This blog post was originally published in May of 2020. It seems even more relevant to me now than it did then. It is so important for small business owners to stay in touch with what’s going on in the world around them, and the PESTLE concept is a great one. The challenge is to find the time to seek out and read the news stories that impact you. Members of my Small Together Community gain access to a weekly “Five for Friday” PESTLE Overview of the top five news stories that stood out to me for the week. Reach out to me if you’re interested in filling one of the remaining free slots in this private online community supporting small business owners living in small towns.
What do you think about when you see the image above? Pharmacists? Fresh herbs? The crushing of the economy due to COVID-19? Okay that one is a bit much….
Here’s what I suggest you should consider: right now is a good time for a quick PESTLE analysis. Are you familiar with this acronym? A PESTLE (or PESTEL) analysis looks at external factors that can influence your business. It is often used to drive the O and T parts of a SWOT analysis (Internal Strengths & Weaknesses, External Opportunities & Threats). With the global pandemic and shutdowns going on in every community, perhaps it’s time to take (at least) 10 Minutes of Market Research time to do some exploring of the external environment for threats we can try to protect against and opportunities we can take advantage of in this current situation.
Let’s take a look at each letter and consider where your business stands now and how it is currently being affected – or could potentially be affected – letter by letter.
P = Political
The P here is misleading as perhaps it really should be a G, as in “How is the government inserting itself into the economy or into your industry right now?” And how does that affect your business in particular? Consider some of the key P influencers: tariffs or trade restrictions, the regulatory environment, taxes, new laws impacting businesses, employment law, health insurance changes, public education or pandemic restrictions. It could be local, state or federal government.
The better question might be how is the “P” not impacting your business at this point? Are you required to be shut down? To pay your non-working employees? Is your business in the same situation as others in your industry? Who has the advantage here? Is there any way you can turn things to your advantage in a situation like this? For example, a local restaurant in my town that is forced to close down is promoting its plan to surprise local businesses that cannot shut down (medical professionals, convenience and grocery stores) with a free dinner each night. Local residents will hopefully remember this act of kindness when restaurants are able to open back up again.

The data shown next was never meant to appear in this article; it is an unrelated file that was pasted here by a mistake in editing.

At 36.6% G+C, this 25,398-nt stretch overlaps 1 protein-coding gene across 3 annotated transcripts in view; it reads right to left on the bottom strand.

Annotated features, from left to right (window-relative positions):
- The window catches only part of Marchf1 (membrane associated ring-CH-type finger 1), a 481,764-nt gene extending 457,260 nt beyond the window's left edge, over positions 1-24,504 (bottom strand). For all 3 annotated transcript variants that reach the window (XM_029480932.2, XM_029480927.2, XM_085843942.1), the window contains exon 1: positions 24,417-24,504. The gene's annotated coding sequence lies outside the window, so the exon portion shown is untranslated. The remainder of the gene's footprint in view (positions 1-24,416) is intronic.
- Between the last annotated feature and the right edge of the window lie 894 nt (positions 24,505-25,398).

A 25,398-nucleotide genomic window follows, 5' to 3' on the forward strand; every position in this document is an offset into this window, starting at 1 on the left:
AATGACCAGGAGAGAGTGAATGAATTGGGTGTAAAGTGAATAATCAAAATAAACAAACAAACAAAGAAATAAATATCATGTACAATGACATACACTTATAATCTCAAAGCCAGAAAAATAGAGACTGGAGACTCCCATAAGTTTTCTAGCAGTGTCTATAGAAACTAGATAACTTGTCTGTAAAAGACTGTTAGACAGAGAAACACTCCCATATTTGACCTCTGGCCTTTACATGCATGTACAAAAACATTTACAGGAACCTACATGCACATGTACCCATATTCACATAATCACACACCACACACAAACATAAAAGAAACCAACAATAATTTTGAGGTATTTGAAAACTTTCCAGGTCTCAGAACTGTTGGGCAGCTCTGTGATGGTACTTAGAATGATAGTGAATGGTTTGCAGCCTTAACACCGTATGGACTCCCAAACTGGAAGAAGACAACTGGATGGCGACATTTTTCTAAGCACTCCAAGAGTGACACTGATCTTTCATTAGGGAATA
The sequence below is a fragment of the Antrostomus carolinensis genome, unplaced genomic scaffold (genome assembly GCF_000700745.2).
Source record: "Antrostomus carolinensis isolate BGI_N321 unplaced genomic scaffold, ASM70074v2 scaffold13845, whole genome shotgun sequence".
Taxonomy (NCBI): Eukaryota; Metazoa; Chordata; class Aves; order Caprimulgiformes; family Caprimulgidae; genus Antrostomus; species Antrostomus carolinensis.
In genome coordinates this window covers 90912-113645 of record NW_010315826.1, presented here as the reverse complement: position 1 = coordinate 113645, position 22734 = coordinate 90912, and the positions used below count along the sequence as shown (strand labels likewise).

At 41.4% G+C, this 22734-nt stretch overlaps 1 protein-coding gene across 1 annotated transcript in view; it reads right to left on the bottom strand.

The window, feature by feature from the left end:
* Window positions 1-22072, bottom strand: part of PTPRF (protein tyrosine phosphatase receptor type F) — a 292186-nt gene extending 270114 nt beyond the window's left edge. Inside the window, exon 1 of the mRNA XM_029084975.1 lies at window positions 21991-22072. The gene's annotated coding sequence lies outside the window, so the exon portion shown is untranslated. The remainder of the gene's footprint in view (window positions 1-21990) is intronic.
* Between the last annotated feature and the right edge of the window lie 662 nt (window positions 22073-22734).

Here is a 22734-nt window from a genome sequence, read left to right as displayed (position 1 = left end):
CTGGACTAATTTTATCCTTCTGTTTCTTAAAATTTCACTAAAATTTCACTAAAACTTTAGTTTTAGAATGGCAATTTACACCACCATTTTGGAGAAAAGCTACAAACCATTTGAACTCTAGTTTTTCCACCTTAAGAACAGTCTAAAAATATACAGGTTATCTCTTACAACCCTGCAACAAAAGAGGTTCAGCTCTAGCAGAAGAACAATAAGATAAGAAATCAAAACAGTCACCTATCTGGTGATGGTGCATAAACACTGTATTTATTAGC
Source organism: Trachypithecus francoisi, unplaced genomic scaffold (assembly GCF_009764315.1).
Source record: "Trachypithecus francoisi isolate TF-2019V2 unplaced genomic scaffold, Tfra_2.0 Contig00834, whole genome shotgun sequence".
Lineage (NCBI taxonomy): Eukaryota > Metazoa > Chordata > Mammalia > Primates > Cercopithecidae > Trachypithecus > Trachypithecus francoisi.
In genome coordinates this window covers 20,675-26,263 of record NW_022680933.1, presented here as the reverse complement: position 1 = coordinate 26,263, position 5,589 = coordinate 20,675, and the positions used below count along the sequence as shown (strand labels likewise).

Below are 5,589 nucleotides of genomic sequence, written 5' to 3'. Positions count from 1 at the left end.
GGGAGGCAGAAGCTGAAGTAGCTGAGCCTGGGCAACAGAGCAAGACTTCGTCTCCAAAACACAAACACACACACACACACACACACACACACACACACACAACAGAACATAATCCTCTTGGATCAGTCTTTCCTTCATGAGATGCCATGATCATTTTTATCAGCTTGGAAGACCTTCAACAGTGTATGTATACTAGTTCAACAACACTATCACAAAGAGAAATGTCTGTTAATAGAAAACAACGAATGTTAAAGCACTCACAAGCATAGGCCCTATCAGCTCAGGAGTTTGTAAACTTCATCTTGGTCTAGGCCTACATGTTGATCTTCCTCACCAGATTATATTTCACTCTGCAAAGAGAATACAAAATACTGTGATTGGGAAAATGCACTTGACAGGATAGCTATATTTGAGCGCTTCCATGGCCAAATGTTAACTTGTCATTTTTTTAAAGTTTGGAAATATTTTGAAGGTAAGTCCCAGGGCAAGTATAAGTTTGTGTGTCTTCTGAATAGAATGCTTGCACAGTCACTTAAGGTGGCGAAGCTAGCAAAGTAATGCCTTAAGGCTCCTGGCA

E = Economic
Economic indicators can be used to help your business predict upturns or downturns in business. For example, the residential construction industry is closely tied to mortgage rates and housing starts. What economic indicators are used in your industry? Do you monitor them? If you know changes are coming (like the predicted jump in unemployment due to coronavirus-related shutdowns), what can you do about it? How you can take advantage of a leading indicator to protect your business?
S = Social
This external category is a bit harder to define – as it encompasses a wide variety of “social” aspects, including changes in demographics, population growth, and general trends in culture and lifestyle. While this is more relevant if you are selling to consumers, consider the connection between your product/service and the end consumer. Some social factors that could influence your business include the differences among generations (Millennials, Gen X, etc.), shifting demographics in your town (age, ethnicity, education level), trends (communicating with family members by Zoom, sharing your Netflix viewing with friends) and any other consumer lifestyle shifts.
T = Technological
IoT. Need I say more?
How does shifting technology affect your business? What do you need to change to stay current and competitive? Where can you find technology to give yourself a competitive advantage? How can you anticipate what the next big thing will be? Consider the famous Henry Ford quote: “If I had asked people what they wanted; they would have said faster horses.” Always be looking for ways that technology is shifting and what that might mean for your customers, competitors and suppliers.
L = Legal
Every business must obey federal, state and local laws, but some of these laws are constantly changing. Can you stay up with the legal and regulatory environment with regard to discrimination, consumer protection, antitrust, and other issues? Are there any TIF or Opportunity Zones in your region that might influence location selection for your business? How do you stay up to speed with these changes?
E = Environmental
How does the weather, climate change, carbon footprints, waste management, recycling, using rare raw materials, and anything else to do with our world’s environment impact your business? Do your customers care? Have you made efforts to address this? Could these efforts help you stand out from the pack?
Take (at least) ten minutes to reflect on all of the PESTLE factors as they relate to your business. Have you considered how each of these might impact your bottom line? Can you start tracking any new sources of information? Plan for shifts in the economy? Improve your messaging by age group? The key goal here is to maximize opportunity and minimize threats with PESTLE analysis. Take a moment and think about how PESTLE impacts you.